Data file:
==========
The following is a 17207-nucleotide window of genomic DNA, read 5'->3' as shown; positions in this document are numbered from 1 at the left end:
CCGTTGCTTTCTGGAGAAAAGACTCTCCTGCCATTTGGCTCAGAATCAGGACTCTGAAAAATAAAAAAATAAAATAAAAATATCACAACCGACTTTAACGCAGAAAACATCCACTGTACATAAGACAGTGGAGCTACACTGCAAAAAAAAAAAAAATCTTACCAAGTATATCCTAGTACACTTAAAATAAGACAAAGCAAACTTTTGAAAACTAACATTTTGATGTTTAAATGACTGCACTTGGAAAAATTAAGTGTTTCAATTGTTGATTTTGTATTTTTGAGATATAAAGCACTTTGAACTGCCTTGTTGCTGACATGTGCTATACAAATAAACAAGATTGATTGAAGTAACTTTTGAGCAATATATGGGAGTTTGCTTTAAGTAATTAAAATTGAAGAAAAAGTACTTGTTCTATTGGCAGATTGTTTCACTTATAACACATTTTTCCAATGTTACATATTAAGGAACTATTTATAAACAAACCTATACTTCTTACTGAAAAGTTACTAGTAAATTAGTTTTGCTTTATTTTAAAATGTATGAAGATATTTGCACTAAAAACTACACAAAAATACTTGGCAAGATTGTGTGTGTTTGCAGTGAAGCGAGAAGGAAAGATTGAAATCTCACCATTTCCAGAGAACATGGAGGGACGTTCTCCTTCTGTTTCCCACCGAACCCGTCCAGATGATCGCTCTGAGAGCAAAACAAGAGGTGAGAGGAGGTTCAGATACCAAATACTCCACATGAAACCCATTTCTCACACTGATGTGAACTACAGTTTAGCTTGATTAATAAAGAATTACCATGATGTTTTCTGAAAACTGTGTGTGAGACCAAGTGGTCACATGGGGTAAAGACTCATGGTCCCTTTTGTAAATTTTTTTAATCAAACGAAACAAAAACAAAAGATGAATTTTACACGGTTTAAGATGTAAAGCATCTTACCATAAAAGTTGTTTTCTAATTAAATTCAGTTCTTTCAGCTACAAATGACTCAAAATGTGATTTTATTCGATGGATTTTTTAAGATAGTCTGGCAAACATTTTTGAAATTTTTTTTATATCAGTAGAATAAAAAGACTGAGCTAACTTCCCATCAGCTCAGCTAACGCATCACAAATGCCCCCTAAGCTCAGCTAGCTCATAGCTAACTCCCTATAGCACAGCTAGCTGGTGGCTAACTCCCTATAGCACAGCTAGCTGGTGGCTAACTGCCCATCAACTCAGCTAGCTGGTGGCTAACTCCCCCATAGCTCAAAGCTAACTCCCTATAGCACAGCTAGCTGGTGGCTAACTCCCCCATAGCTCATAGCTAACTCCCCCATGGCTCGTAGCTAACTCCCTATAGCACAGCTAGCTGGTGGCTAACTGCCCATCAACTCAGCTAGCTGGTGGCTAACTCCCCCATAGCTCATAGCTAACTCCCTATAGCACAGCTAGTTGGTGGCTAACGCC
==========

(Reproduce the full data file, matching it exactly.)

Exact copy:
The following is a 17207-nucleotide window of genomic DNA, read 5'->3' as shown; positions in this document are numbered from 1 at the left end:
CCGTTGCTTTCTGGAGAAAAGACTCTCCTGCCATTTGGCTCAGAATCAGGACTCTGAAAAATAAAAAAATAAAATAAAAATATCACAACCGACTTTAACGCAGAAAACATCCACTGTACATAAGACAGTGGAGCTACACTGCAAAAAAAAAAAAAATCTTACCAAGTATATCCTAGTACACTTAAAATAAGACAAAGCAAACTTTTGAAAACTAACATTTTGATGTTTAAATGACTGCACTTGGAAAAATTAAGTGTTTCAATTGTTGATTTTGTATTTTTGAGATATAAAGCACTTTGAACTGCCTTGTTGCTGACATGTGCTATACAAATAAACAAGATTGATTGAAGTAACTTTTGAGCAATATATGGGAGTTTGCTTTAAGTAATTAAAATTGAAGAAAAAGTACTTGTTCTATTGGCAGATTGTTTCACTTATAACACATTTTTCCAATGTTACATATTAAGGAACTATTTATAAACAAACCTATACTTCTTACTGAAAAGTTACTAGTAAATTAGTTTTGCTTTATTTTAAAATGTATGAAGATATTTGCACTAAAAACTACACAAAAATACTTGGCAAGATTGTGTGTGTTTGCAGTGAAGCGAGAAGGAAAGATTGAAATCTCACCATTTCCAGAGAACATGGAGGGACGTTCTCCTTCTGTTTCCCACCGAACCCGTCCAGATGATCGCTCTGAGAGCAAAACAAGAGGTGAGAGGAGGTTCAGATACCAAATACTCCACATGAAACCCATTTCTCACACTGATGTGAACTACAGTTTAGCTTGATTAATAAAGAATTACCATGATGTTTTCTGAAAACTGTGTGTGAGACCAAGTGGTCACATGGGGTAAAGACTCATGGTCCCTTTTGTAAATTTTTTTAATCAAACGAAACAAAAACAAAAGATGAATTTTACACGGTTTAAGATGTAAAGCATCTTACCATAAAAGTTGTTTTCTAATTAAATTCAGTTCTTTCAGCTACAAATGACTCAAAATGTGATTTTATTCGATGGATTTTTTAAGATAGTCTGGCAAACATTTTTGAAATTTTTTTTATATCAGTAGAATAAAAAGACTGAGCTAACTTCCCATCAGCTCAGCTAACGCATCACAAATGCCCCCTAAGCTCAGCTAGCTCATAGCTAACTCCCTATAGCACAGCTAGCTGGTGGCTAACTCCCTATAGCACAGCTAGCTGGTGGCTAACTGCCCATCAACTCAGCTAGCTGGTGGCTAACTCCCCCATAGCTCAAAGCTAACTCCCTATAGCACAGCTAGCTGGTGGCTAACTCCCCCATAGCTCATAGCTAACTCCCCCATGGCTCGTAGCTAACTCCCTATAGCACAGCTAGCTGGTGGCTAACTGCCCATCAACTCAGCTAGCTGGTGGCTAACTCCCCCATAGCTCATAGCTAACTCCCTATAGCACAGCTAGTTGGTGGCTAACGCC